How cobras evolved their flesh-eating venom

By Ben Guarino

It was a mystery to venom experts how cobras evolved these flesh-eating chemicals in the first place.
It was a mystery to venom experts how cobras evolved these flesh-eating chemicals in the first place.

Like an unhappy marriage, every animal toxin is toxic in its own way.

Lick a feather plucked from Papua New Guinea's pitohui bird, as more than one scientist has done, and the mouth will tingle, burn and go numb.

No researcher who orally investigated these birds has perished. If only all toxic encounters stopped at anesthetised lips.

Lick an Australian box jellyfish, and a sting from the jelly's venom-tipped harpoon can stop the heart, twice - once temporarily and then, if untreated, eternally.

Within the cobra family, too, not all toxins are the same. Some cobra toxins are primed to kill. Other cobra chemicals, when spat in the eyes, cause victims to go blind. Or, if delivered via bite, the venom eats away at skin and limbs.

It was a mystery to venom experts how cobras evolved these flesh-eating chemicals in the first place.

The toxins seemed of little use except as defensive spittle. Cobras on the hunt inject their meals with strong neurotoxins, knocking out birds and small mammals before consumption begins. Skin-melting agony would have the opposite effect.

"Predatory toxins are honed for killing prey. Defensive toxins are all about inflicting pain," as Bryan Fry, a biologist at the University of Queensland in Australia, told the Washington Post.

But according to a new study that Fry and his colleagues published this week in the journal Toxins, the development of cobras' flesh-eating venom was a tale of snakes backing up their bluffs with defensive weapons.

First came the snakes' hoods, used to scare off predators. This was followed by the painful toxins. Finally, three separate times in the cobra family tree, some of the snakes evolved the unusual ability to emit blinding spit at perceived threats.

The study was "a refreshingly fresh look at the evolution of venom compositions," said evolutionary biologist Kartik Sunagar, a venom expert at the Hebrew University of Jerusalem, who was not involved with the new research. The relationship between the flesh-eating venom and physical traits, he said, was "very surprising and intriguing".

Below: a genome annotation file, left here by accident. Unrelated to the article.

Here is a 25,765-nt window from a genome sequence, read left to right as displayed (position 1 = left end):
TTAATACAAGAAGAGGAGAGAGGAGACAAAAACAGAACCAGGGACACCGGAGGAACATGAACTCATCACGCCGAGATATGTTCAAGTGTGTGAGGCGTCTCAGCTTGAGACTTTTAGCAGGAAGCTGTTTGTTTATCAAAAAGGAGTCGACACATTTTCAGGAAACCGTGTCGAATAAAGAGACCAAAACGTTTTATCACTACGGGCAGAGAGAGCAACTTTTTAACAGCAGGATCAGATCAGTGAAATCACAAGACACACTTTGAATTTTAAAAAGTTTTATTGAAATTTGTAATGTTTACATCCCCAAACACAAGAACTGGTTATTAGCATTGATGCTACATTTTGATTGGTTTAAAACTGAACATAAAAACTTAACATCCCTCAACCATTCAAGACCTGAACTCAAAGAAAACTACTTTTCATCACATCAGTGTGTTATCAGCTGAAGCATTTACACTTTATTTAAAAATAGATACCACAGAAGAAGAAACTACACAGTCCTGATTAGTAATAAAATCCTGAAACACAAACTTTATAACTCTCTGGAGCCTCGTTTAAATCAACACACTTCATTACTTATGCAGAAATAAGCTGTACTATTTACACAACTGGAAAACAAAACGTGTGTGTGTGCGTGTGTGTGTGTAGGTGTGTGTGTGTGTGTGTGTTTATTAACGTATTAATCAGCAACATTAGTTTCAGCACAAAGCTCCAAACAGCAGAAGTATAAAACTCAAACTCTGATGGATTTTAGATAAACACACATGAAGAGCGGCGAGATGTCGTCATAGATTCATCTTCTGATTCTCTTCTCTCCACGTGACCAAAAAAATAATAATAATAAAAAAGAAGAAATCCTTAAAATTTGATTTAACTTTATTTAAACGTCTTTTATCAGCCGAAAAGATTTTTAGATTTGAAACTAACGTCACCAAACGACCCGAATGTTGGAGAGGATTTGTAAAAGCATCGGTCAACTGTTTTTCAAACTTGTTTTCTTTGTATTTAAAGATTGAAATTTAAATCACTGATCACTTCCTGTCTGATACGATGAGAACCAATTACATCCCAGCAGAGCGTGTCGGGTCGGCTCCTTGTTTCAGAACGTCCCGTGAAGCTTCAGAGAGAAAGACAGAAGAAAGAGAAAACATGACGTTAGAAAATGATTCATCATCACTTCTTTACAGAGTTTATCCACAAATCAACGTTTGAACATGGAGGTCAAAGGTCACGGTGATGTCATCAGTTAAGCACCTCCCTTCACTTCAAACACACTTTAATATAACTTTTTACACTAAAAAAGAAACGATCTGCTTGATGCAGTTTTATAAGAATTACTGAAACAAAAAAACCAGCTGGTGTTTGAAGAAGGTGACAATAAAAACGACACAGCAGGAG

This painful flesh-eating venom was something of a biological oddity. "Venom, one of nature's most complex biological cocktails, is energetically expensive to produce," Sunagar said. The chemicals, called cytotoxins after their cell-killing properties, are relatively weak - up to 100 times less lethal than the neurotoxic sedatives. Why, then, would cobras waste the energy producing the less-potent stuff?

To trace the origins of snake cytotoxins, Fry and his colleagues compared evolutionary traits of 29 cobra species and their close serpent cousins. In their analysis of the cobra evolutionary tree, the researchers determined that the snakes first evolved hoods or brightly coloured warning bands.

These hoods and bands sent a similar message: Don't tread on me or in my general vicinity. "It's like the guy puffing up his chest at the bar," Fry said.

It was inevitable, though, that an eater of snakes would have called the cobra's bluff. Evolutionary pressure gave way to what Fry called "chemical krav maga": a liquid cocktail, like the one found in the glands of modern cobras, of painful cytotoxins and lethal neurotoxins. (Snakes need a mixture because too much defensive venom would impede the ability to hunt. Only a few animals, such as cone snails, have the ability to switch their venom between chemical defence and offense.)

The researchers found that cytotoxicity increased in brightly banded or brightly hooded cobras as well as spitting cobras. This was contrary to long-held belief that only spitters produced the painful, but less lethal, venom.

A snake species called the king cobra helped drive the theory home. Although these snakes have cobra-like warning hoods, they are cobras in name only. Thirty million years and a large number of snake species separate the king cobras from the true cobras.

But some king cobras shared remarkably similar venom with their namesake snakes. The scientists found a cytotoxin within the glands of Malaysian king cobras, a species with the colourful warning hoods.

It should be noted that the study was more than an idle academic curiosity. Although spitting cobras have venom that burns eye tissue, several non-spitting cobras have harmful amounts of the cell-killer toxins, too. And these cobras have a dramatic impact on human health.

On the Indian subcontinent, for instance, snakes bite about 1 million people a year. About 10 per cent of the bites are fatal. Of those who survive, nearly 400,000 to 500,000 will have lasting injuries, many from cytotoxic venom.

- Washington Post

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